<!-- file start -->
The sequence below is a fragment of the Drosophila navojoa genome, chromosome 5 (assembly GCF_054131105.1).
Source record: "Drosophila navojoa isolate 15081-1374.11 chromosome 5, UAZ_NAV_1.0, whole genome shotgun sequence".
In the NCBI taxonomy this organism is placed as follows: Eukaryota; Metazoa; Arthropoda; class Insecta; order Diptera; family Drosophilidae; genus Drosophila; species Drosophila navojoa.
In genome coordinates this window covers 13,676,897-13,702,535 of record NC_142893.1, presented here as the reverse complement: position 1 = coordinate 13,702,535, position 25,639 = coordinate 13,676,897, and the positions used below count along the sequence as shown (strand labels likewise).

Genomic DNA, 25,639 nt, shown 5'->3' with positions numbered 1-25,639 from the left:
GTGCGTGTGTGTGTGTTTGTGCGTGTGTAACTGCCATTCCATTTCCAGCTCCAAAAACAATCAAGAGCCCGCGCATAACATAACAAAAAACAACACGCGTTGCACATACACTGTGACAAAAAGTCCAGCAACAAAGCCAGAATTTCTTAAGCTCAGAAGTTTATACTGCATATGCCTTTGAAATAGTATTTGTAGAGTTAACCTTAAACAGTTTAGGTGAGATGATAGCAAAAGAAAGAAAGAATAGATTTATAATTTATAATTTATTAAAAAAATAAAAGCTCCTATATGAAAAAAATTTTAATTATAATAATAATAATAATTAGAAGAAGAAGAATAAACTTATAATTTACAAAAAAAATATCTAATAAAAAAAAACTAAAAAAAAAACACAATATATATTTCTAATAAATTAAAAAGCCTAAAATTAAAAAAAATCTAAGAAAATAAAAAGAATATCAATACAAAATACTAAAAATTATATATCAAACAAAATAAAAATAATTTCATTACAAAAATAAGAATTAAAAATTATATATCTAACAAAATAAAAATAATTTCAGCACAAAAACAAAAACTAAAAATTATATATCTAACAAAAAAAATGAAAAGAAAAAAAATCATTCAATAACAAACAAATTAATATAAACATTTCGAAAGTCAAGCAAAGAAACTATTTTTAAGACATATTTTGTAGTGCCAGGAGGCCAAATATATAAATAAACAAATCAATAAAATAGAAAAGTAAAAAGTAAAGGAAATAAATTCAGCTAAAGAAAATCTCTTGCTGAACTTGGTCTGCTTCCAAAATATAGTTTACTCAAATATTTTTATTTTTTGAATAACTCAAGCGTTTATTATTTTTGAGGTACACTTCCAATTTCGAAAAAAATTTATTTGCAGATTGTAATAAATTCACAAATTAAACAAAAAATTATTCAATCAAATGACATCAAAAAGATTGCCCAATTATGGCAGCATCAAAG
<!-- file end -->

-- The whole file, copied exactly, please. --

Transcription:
The sequence below is a fragment of the Drosophila navojoa genome, chromosome 5 (assembly GCF_054131105.1).
Source record: "Drosophila navojoa isolate 15081-1374.11 chromosome 5, UAZ_NAV_1.0, whole genome shotgun sequence".
In the NCBI taxonomy this organism is placed as follows: Eukaryota; Metazoa; Arthropoda; class Insecta; order Diptera; family Drosophilidae; genus Drosophila; species Drosophila navojoa.
In genome coordinates this window covers 13,676,897-13,702,535 of record NC_142893.1, presented here as the reverse complement: position 1 = coordinate 13,702,535, position 25,639 = coordinate 13,676,897, and the positions used below count along the sequence as shown (strand labels likewise).

Genomic DNA, 25,639 nt, shown 5'->3' with positions numbered 1-25,639 from the left:
GTGCGTGTGTGTGTGTTTGTGCGTGTGTAACTGCCATTCCATTTCCAGCTCCAAAAACAATCAAGAGCCCGCGCATAACATAACAAAAAACAACACGCGTTGCACATACACTGTGACAAAAAGTCCAGCAACAAAGCCAGAATTTCTTAAGCTCAGAAGTTTATACTGCATATGCCTTTGAAATAGTATTTGTAGAGTTAACCTTAAACAGTTTAGGTGAGATGATAGCAAAAGAAAGAAAGAATAGATTTATAATTTATAATTTATTAAAAAAATAAAAGCTCCTATATGAAAAAAATTTTAATTATAATAATAATAATAATTAGAAGAAGAAGAATAAACTTATAATTTACAAAAAAAATATCTAATAAAAAAAAACTAAAAAAAAAACACAATATATATTTCTAATAAATTAAAAAGCCTAAAATTAAAAAAAATCTAAGAAAATAAAAAGAATATCAATACAAAATACTAAAAATTATATATCAAACAAAATAAAAATAATTTCATTACAAAAATAAGAATTAAAAATTATATATCTAACAAAATAAAAATAATTTCAGCACAAAAACAAAAACTAAAAATTATATATCTAACAAAAAAAATGAAAAGAAAAAAAATCATTCAATAACAAACAAATTAATATAAACATTTCGAAAGTCAAGCAAAGAAACTATTTTTAAGACATATTTTGTAGTGCCAGGAGGCCAAATATATAAATAAACAAATCAATAAAATAGAAAAGTAAAAAGTAAAGGAAATAAATTCAGCTAAAGAAAATCTCTTGCTGAACTTGGTCTGCTTCCAAAATATAGTTTACTCAAATATTTTTATTTTTTGAATAACTCAAGCGTTTATTATTTTTGAGGTACACTTCCAATTTCGAAAAAAATTTATTTGCAGATTGTAATAAATTCACAAATTAAACAAAAAATTATTCAATCAAATGACATCAAAAAGATTGCCCAATTATGGCAGCATCAAAG